It’s hard to imagine that once upon a time we were struggling photography students studying at NYU, taking pictures of random tables and lights for our “projects” and failing miserably at actually building our skills. It’s also hard to believe that we ate that much ramen.
But who are we and why are we talking to you right now?
Well, I’m James. I’m a 35 year old photographer who was basically taking pictures as soon as my mother trusted me with her old Polaroid. I went to NYU to study photography, and I hated it. I thought that I was never going to take pictures that I wanted to, and I was worried that the volcanoes and zebras and refugees would be photographed by some other schmuck and I’d never be on the cover of National Geographic. As it turns out, some other schmuck did take those pictures, and some other schmuck did make it on the cover of National Geographic instead of me, but my photography career has morphed into something I never expected. My junior year of NYU, I met this guy. He was great. His name was Ken. Yes, like the Barbie. And we fell in love and we’ve been together ever since.
Hello! I’m Ken. Please stop calling me a Barbie, James. I’m from a small town in Nebraska, and I’m only 34 in case you were wondering. I went to NYU because, like James, I was born with a camera in my hand (sorry, Mom). I loved NYU, though, and I absorbed all the technical stuff like a sponge. The art aspect of it – the “finding the special moment in the most mundane of things” was not my skill. Give me light, give me aperture, give me the Thirds rule. Together, James and I made quite the team because we saw differently through the same lens. When we left NYU, we opened our photography studio.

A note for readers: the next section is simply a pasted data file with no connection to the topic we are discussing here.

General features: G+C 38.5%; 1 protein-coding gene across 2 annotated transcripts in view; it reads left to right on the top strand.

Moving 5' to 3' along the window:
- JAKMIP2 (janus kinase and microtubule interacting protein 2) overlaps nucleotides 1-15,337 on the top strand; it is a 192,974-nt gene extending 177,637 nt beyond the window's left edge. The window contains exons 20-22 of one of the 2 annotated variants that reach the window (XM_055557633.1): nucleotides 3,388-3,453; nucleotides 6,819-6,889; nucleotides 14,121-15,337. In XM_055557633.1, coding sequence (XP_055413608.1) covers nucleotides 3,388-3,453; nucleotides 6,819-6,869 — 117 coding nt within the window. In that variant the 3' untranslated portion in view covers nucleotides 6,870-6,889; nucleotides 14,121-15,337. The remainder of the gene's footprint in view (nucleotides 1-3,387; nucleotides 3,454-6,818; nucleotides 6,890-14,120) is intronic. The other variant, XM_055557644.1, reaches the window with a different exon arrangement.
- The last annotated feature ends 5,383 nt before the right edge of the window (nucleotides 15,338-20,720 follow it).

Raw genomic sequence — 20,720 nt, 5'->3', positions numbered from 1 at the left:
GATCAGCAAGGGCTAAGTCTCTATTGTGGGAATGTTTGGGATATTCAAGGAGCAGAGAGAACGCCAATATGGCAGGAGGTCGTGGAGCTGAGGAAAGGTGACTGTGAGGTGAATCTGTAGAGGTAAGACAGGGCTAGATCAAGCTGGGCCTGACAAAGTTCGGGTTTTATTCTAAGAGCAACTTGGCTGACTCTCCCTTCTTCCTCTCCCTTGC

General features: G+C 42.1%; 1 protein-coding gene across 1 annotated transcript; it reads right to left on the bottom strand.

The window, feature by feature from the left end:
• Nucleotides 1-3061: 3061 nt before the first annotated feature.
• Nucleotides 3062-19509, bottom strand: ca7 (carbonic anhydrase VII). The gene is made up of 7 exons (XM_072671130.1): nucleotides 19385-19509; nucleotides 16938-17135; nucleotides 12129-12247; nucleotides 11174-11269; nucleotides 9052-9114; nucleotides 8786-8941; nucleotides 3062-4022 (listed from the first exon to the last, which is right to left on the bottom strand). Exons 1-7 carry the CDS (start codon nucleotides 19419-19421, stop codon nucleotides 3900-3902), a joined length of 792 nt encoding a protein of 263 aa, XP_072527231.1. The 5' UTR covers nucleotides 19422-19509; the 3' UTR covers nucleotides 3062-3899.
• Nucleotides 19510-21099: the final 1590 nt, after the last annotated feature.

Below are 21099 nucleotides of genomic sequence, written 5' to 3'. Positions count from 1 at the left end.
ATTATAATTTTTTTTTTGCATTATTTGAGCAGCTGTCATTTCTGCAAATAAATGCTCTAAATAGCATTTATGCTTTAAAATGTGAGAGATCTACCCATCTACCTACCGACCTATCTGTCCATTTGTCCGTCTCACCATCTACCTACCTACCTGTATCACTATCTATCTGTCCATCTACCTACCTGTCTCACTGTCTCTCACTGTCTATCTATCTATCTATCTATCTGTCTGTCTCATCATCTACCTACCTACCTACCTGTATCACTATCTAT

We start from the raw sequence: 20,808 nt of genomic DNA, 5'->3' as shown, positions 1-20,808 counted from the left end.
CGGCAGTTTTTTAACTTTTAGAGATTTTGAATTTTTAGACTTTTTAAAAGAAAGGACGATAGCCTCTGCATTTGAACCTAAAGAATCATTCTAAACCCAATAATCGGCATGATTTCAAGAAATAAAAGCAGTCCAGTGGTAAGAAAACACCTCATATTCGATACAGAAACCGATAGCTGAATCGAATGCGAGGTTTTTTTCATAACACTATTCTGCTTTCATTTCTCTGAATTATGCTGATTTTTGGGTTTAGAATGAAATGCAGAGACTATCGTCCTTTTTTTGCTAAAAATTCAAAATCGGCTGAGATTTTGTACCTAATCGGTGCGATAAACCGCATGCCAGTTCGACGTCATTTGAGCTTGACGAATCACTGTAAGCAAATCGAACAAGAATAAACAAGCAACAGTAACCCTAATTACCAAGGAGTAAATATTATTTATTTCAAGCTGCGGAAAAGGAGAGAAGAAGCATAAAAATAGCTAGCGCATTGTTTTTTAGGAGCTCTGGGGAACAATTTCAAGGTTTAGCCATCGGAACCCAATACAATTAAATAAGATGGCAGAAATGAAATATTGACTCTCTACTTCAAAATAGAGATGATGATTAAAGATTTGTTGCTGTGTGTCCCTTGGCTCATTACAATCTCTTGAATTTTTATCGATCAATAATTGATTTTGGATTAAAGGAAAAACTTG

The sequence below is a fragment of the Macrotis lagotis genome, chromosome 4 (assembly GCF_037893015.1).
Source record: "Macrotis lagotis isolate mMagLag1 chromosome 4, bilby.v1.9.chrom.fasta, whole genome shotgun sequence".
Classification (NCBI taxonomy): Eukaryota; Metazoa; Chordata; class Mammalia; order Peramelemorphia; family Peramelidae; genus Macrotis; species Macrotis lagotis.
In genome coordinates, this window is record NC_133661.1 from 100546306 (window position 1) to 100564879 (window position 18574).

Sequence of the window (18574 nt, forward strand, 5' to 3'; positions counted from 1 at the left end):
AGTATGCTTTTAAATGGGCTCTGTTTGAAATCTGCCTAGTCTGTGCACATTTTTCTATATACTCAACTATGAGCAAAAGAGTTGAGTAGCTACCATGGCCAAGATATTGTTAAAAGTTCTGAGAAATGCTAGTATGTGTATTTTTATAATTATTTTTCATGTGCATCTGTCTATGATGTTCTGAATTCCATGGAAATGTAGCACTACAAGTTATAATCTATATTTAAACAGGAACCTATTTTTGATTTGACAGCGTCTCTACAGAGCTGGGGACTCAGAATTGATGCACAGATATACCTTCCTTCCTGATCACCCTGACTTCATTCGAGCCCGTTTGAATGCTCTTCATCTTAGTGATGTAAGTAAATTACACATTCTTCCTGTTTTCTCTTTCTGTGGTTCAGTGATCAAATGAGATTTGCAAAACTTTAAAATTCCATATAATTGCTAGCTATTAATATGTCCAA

James started taking pictures of weddings, engagements, babies, even funerals. I did all the editing, I set the backdrops, and I managed the invoices. Needless to say, we got a little restless even though business was booming, and we were looking for the next great thing. So we decided to backpack around the world and let our friends take over the studio for 6-8 months. That was 4 years ago, and we’ve never been back. Our friends run a great studio, we run the world, and we’re all happy. We take photo journals of our travels, have a huge Instagram and Pinterest following, and have this blog where talk all things photography.
Even though it’s sometimes difficult to be on the road all the time and never call any place home, we find our home through the lens of the cameras we use, and with each other. We get to see amazing places and share them with millions of people who could never see these places themselves. Essentially, we’ve become the camera and the lens, and we can’t be happier about it.